- Wealth PMS
The Feb 12, 2011 Edition is about LIC Bima Account, Anil Ambani’s Woes, MarketVision Links, Editors Picks and more. (You need to register. It’s Free)
LIC has a new advertisement going on, for its BIMA accounts, where it’s highlighted that you get a guaranteed return of 6%. Let’s dissect the claims and see if this product is worth investing in.
Before I proceed, let me ask you to read a great review of the product by Manish Chauhan over at JagoInvestor. The product consists of two types of accounts, one that limits your premium to 14,000 per year (Account 1)and the other, for higher (Account 2). A quick feature list:
The selling point is a “guaranteed 6% return” but that return is only after the charges are deducted.
That sucks, because the charges are so high. In effect, the return is a measly 4.22% annualized return; but let’s see if you can do better yourself.
Let’s take a term plan plus a simple debt fund (long term). Assume the same return on invested funds – 6% (after all charges have been removed)
So the cash flows are here:
What I heard on Thursday was stunning. Anil Ambani was going to be implicated in the 3G Scam. He would be arrested. He’s in serious trouble because the ICAI was probing accounts. And then, the stocks were taking. RCOM, RPOWER, RELCAPITAL and RELINFRA – the stocks he owns, were down between 5 and 20%. RCOM went down below 100, and despite the late friday recovery closed at 97 for the week.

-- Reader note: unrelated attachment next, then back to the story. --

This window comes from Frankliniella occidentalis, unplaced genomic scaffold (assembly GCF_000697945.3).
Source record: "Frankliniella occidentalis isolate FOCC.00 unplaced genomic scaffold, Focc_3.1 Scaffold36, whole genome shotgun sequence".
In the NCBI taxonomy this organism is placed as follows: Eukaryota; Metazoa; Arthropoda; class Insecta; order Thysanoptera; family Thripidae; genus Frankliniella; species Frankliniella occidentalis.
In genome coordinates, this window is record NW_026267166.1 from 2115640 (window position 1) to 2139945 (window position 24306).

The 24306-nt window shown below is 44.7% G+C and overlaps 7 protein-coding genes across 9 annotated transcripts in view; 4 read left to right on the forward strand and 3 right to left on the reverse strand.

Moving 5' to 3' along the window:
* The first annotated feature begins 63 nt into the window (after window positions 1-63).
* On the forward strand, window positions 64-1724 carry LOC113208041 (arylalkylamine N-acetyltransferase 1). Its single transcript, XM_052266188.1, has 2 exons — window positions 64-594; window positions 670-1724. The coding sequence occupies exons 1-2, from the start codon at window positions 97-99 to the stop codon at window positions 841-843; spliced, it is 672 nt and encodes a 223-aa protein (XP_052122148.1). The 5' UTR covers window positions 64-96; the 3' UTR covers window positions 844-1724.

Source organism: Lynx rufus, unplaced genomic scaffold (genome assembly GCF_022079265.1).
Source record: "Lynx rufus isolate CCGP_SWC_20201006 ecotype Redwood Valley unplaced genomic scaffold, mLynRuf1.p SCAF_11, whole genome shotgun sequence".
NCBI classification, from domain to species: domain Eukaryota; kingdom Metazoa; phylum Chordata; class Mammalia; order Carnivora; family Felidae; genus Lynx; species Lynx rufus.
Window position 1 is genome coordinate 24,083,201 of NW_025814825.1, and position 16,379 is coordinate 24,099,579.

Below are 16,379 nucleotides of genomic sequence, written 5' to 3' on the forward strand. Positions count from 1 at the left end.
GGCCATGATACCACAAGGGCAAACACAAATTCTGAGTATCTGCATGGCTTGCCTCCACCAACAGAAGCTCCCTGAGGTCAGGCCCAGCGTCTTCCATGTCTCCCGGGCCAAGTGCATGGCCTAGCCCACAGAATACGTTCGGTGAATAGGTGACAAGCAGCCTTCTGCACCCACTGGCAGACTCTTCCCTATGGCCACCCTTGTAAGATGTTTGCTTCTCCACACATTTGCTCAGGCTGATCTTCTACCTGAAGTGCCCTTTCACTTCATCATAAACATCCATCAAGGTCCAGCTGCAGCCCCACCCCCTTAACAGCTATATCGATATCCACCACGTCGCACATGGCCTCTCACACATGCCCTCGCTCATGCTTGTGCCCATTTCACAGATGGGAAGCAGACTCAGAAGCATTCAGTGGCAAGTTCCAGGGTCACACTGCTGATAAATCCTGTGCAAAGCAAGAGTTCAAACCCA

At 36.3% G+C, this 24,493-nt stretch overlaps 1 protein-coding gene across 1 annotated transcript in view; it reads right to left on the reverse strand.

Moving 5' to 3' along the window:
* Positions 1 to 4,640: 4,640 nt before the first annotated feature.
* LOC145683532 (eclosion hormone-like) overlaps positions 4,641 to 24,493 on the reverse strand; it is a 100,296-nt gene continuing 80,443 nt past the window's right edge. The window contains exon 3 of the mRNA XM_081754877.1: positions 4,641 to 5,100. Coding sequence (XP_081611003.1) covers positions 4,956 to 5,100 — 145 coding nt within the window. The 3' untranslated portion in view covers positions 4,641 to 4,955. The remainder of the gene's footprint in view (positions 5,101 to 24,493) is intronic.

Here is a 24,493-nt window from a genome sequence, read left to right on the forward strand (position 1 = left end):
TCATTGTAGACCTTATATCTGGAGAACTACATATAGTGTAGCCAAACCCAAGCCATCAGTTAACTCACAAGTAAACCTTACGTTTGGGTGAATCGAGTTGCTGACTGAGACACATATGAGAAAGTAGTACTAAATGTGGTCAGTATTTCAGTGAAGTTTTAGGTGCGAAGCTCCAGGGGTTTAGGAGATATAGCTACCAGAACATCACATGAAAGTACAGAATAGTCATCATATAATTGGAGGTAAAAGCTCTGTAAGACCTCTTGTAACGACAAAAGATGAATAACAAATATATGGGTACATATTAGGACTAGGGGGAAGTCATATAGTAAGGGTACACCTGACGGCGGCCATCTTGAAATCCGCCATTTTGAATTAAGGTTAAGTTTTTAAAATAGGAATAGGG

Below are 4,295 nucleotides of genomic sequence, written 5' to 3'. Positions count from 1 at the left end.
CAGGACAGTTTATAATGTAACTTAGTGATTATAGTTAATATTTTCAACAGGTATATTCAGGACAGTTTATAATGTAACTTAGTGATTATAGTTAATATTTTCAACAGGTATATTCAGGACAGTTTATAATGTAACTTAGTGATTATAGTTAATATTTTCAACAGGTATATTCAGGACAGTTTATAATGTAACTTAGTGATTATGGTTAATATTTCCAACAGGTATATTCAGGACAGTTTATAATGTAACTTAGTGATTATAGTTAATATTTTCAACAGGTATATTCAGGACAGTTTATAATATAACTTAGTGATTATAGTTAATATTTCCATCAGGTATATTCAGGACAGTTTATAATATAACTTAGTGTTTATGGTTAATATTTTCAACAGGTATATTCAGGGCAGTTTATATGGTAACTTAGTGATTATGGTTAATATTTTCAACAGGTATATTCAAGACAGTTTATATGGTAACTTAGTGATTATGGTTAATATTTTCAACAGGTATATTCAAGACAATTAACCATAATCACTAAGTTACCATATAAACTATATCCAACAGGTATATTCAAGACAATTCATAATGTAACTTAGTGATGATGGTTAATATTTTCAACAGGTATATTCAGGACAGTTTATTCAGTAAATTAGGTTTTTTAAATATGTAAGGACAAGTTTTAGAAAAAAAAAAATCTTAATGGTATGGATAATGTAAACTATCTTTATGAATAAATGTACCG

These were all rumours. And markets took them seriously; or at least, there wasn’t any further news on Thursday, so I’m assuming they were false. RELINFRA confirmed that ICAI had asked for something, but it wasn’t serious. They’ve complained to SEBI and it seems have found out who the brokers were that were circulating the rumours. Now it is entirely possible that brokers tried to benefit from the uncertainty in the group – and the chota Ambani’s current state of affairs – to short the stock and benefit from a downmove. But, as long term players will know, the father Ambani had destroyed a number of brokers of a "bear cartel" in the early 80s by buying up as many shares as they were shorting, demanding full settlement instead of badla and ruining them as they struggled to buy back shares in the open market. The BSE was shut for a few days to sort this out.
(Let me know if you want the story – it’s heart warming, although it got really tough for Ambani after that)